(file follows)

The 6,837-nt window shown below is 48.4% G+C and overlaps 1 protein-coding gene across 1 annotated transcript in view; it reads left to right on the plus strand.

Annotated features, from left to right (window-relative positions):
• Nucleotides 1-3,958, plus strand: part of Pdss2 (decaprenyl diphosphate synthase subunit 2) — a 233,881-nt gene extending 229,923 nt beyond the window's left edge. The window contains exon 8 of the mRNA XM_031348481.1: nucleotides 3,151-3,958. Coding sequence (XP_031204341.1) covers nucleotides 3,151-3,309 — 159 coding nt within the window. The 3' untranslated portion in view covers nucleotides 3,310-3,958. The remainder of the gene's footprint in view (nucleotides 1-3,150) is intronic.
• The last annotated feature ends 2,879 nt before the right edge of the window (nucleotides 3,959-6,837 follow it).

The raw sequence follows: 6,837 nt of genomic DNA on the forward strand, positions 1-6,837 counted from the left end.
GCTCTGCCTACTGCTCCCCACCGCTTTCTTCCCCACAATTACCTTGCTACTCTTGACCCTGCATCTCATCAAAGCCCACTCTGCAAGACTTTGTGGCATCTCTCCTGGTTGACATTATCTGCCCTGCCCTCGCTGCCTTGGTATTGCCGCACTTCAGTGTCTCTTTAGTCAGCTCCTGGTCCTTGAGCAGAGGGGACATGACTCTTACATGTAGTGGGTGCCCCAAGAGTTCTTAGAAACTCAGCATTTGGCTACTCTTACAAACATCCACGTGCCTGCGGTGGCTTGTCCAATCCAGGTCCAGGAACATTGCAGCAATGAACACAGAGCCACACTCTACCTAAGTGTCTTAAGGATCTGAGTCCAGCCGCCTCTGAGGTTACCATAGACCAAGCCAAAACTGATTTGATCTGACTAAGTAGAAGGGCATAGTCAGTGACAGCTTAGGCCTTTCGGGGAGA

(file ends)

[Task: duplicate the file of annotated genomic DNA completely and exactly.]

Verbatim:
The 6,837-nt window shown below is 48.4% G+C and overlaps 1 protein-coding gene across 1 annotated transcript in view; it reads left to right on the plus strand.

Annotated features, from left to right (window-relative positions):
• Nucleotides 1-3,958, plus strand: part of Pdss2 (decaprenyl diphosphate synthase subunit 2) — a 233,881-nt gene extending 229,923 nt beyond the window's left edge. The window contains exon 8 of the mRNA XM_031348481.1: nucleotides 3,151-3,958. Coding sequence (XP_031204341.1) covers nucleotides 3,151-3,309 — 159 coding nt within the window. The 3' untranslated portion in view covers nucleotides 3,310-3,958. The remainder of the gene's footprint in view (nucleotides 1-3,150) is intronic.
• The last annotated feature ends 2,879 nt before the right edge of the window (nucleotides 3,959-6,837 follow it).

The raw sequence follows: 6,837 nt of genomic DNA on the forward strand, positions 1-6,837 counted from the left end.
GCTCTGCCTACTGCTCCCCACCGCTTTCTTCCCCACAATTACCTTGCTACTCTTGACCCTGCATCTCATCAAAGCCCACTCTGCAAGACTTTGTGGCATCTCTCCTGGTTGACATTATCTGCCCTGCCCTCGCTGCCTTGGTATTGCCGCACTTCAGTGTCTCTTTAGTCAGCTCCTGGTCCTTGAGCAGAGGGGACATGACTCTTACATGTAGTGGGTGCCCCAAGAGTTCTTAGAAACTCAGCATTTGGCTACTCTTACAAACATCCACGTGCCTGCGGTGGCTTGTCCAATCCAGGTCCAGGAACATTGCAGCAATGAACACAGAGCCACACTCTACCTAAGTGTCTTAAGGATCTGAGTCCAGCCGCCTCTGAGGTTACCATAGACCAAGCCAAAACTGATTTGATCTGACTAAGTAGAAGGGCATAGTCAGTGACAGCTTAGGCCTTTCGGGGAGA